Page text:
From Wise Fish: Tales in 6/8 Time by Adrian Castro. Copyright © 2005 by Adrian Castro. Published by Coffee House Press. Used by permission of the publisher. All rights reserved.
I like to say we left at first light
with Chairman Mao himself chasing us in a police car,
my father fighting him off with firecrackers,
even though Mao was already over a decade
dead, & my mother says all my father did
during the Cultural Revolution was teach math,
which he was not qualified to teach, & swim & sunbathe
around Piano Island, a place I never read about
in my American textbooks, a place everybody in the family
says they took me to, & that I loved.
What is it, to remember nothing, of what one loved?
To have forgotten the faces one first kissed?
They ask if I remember them, the aunts, the uncles,
& I say Yes it’s coming back, I say Of course,
when it’s No not at all, because when I last saw them
I was three, & the China of my first three years
is largely make-believe, my vast invented country,
my dream before I knew the word “dream,”
my father’s martial arts films plus a teaspoon-taste
of history. I like to say we left at first light,
we had to, my parents had been unmasked as the famous
kung fu crime-fighting couple of the Southern provinces,
& the Hong Kong mafia was after us. I like to say
we were helped by a handsome mysterious Northerner,
who turned out himself to be a kung fu master.
I don’t like to say, I don’t remember crying.
No embracing in the airport, sobbing. I don’t remember
feeling bad, leaving China.
I like to say we left at first light, we snuck off
on some secret adventure, while the others were
still sleeping, still blanketed, warm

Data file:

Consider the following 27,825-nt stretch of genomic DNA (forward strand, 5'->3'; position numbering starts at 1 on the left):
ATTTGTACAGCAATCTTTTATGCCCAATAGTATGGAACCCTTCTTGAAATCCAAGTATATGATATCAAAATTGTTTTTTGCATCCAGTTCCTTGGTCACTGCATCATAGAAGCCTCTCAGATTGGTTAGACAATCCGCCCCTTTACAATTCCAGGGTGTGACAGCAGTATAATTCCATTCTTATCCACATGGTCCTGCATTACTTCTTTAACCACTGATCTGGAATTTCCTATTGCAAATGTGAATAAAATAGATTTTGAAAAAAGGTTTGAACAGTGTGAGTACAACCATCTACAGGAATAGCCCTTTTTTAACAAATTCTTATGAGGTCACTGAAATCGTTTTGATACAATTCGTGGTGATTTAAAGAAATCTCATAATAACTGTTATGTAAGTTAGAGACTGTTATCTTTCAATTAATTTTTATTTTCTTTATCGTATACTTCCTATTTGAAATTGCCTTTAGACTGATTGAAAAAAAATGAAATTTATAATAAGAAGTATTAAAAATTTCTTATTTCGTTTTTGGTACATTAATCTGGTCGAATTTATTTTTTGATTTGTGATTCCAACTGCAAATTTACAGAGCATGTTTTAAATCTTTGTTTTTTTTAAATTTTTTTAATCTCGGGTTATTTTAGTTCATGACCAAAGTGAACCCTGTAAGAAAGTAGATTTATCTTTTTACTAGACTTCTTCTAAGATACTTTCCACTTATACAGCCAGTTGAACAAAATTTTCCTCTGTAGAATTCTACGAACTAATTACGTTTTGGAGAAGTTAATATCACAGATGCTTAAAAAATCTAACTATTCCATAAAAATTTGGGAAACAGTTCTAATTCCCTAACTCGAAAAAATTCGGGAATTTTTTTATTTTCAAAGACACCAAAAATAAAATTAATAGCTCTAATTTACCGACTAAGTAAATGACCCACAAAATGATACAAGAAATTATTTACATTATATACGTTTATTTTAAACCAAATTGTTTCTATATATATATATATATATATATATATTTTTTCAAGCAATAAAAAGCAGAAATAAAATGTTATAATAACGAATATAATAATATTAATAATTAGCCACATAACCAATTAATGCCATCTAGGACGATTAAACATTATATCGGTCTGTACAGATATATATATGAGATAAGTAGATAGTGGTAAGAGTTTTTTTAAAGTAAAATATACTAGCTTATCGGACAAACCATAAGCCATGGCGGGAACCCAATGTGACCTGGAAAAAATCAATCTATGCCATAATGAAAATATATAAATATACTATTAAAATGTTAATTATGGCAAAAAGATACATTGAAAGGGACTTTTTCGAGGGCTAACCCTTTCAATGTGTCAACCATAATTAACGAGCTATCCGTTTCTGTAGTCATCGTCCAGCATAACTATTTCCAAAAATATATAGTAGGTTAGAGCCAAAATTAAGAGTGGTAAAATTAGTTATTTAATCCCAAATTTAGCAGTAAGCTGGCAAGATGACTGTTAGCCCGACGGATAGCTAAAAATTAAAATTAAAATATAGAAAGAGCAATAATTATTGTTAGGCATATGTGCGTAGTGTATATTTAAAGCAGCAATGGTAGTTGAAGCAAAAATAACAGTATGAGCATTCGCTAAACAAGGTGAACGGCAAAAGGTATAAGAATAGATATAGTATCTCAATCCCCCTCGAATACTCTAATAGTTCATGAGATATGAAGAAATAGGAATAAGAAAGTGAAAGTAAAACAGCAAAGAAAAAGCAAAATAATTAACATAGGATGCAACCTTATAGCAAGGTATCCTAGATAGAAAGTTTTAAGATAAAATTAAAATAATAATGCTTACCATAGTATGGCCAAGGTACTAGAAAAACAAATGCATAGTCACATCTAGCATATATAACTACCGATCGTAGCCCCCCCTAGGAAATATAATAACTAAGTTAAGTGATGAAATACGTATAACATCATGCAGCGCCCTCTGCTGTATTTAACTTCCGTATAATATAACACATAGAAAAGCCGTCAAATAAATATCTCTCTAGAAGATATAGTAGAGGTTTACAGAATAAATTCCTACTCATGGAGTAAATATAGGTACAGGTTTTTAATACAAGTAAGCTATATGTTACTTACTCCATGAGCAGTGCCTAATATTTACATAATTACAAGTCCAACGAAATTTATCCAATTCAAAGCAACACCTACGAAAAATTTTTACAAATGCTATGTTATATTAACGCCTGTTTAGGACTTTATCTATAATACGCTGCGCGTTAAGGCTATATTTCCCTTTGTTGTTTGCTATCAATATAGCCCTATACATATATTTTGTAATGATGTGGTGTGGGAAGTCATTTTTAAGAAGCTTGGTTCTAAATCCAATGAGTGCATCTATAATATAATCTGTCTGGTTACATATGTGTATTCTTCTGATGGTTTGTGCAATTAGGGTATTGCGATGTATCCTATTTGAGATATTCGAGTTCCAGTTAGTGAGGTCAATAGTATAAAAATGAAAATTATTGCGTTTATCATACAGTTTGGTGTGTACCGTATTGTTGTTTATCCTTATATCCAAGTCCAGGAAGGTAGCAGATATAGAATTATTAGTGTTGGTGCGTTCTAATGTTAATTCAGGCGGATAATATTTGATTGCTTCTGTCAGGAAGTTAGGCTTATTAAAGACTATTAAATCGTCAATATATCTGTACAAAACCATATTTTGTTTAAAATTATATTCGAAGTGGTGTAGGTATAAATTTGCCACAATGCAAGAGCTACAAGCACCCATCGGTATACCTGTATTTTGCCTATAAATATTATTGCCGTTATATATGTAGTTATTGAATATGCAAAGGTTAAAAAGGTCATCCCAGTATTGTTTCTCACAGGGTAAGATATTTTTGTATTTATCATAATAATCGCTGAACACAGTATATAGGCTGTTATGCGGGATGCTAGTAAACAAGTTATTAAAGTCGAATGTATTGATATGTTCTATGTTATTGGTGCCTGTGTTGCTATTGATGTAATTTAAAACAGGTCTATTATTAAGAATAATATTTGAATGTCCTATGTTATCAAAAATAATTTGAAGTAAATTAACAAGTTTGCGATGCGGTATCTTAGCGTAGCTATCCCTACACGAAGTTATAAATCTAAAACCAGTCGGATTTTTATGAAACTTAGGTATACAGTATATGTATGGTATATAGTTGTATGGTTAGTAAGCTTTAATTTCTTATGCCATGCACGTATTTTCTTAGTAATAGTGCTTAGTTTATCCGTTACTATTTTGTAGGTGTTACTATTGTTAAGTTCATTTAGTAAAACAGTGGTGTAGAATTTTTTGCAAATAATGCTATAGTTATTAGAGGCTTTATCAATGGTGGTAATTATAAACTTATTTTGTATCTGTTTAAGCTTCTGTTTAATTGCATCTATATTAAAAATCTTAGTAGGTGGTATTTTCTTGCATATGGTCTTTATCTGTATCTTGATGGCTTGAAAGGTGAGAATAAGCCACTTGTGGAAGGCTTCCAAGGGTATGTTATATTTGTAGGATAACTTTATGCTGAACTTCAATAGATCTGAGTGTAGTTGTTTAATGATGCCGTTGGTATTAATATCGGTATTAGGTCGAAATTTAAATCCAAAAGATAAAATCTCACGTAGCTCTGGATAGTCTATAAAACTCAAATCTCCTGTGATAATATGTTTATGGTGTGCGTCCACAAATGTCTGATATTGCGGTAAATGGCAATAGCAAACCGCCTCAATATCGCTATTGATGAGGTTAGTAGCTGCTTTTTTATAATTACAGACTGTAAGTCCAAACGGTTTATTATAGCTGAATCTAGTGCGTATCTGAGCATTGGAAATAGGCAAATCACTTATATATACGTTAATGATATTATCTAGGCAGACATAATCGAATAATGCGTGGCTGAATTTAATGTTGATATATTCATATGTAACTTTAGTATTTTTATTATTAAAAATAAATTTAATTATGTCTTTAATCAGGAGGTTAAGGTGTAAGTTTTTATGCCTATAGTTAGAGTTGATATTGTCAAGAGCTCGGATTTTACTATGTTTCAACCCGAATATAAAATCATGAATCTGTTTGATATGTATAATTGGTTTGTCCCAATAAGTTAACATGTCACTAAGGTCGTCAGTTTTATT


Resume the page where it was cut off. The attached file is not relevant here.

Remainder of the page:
in their memories of us.
What do I remember of crying? When my mother slapped me
for being dirty, diseased, led astray by Western devils,
a dirty, bad son, I cried, thirteen, already too old,
too male for crying. When my father said Get out,
never come back, I cried & ran, threw myself into night.
Then returned, at first light, I don’t remember exactly
why, or what exactly came next. One memory claims
my mother rushed into the pink dawn bright
to see what had happened, reaching toward me with her hands,
& I wanted to say No. Don’t touch me.
Another memory insists the front door had simply been left
unlocked, & I slipped right through, found my room,
my bed, which felt somehow smaller, & fell asleep, for hours,
before my mother (anybody) seemed to notice.
I’m not certain which is the correct version, but what stays with me
is the leaving, the cry, the country splintering.
It’s been another five years since my mother has seen her sisters,
her own mother, who recently had a stroke, who has trouble
recalling who, why. I feel awful, my mother says,
not going back at once to see her. But too much is happening here.
Here, she says, as though it’s the most difficult,
least forgivable English word.
What would my mother say, if she were the one writing?
How would her voice sound? Which is really to ask, what is
my best guess, my invented, translated (Chinese-to-English,
English-to-English) mother’s voice? She might say:
We left at first light, we had to, the flight was early,
in early spring. Go, my mother urged, what are you doing,
waving at me, crying? Get on that plane before it leaves without you.
It was spring & I could smell it, despite the sterile glass
& metal of the airport—scent of my mother’s just-washed hair,
of the just-born flowers of fields we passed on the car ride over,
how I did not know those flowers were already
memory, how I thought I could smell them, boarding the plane,
the strange tunnel full of their aroma, their names
I once knew, & my mother’s long black hair—so impossible now.
Why did I never consider how different spring could smell, feel,
elsewhere? First light, last scent, lost
country. First & deepest severance that should have
prepared me for all others.
From When I Grow Up I Want to Be a List of Further Possibilities by Chen Chen, published by BOA Editions. Copyright © 2017 by Chen Chen. Used with permission of BOA Editions.
an essay on assimilation
I am Marilyn Mei Ling Chin
Oh, how I love the resoluteness
of that first person singular
followed by that stalwart indicative
of “be,” without the uncertain i-n-g
of “becoming.” Of course,
the name had been changed
somewhere between Angel Island and the sea,
when my father the paperson
in the late 1950s
obsessed with a bombshell blond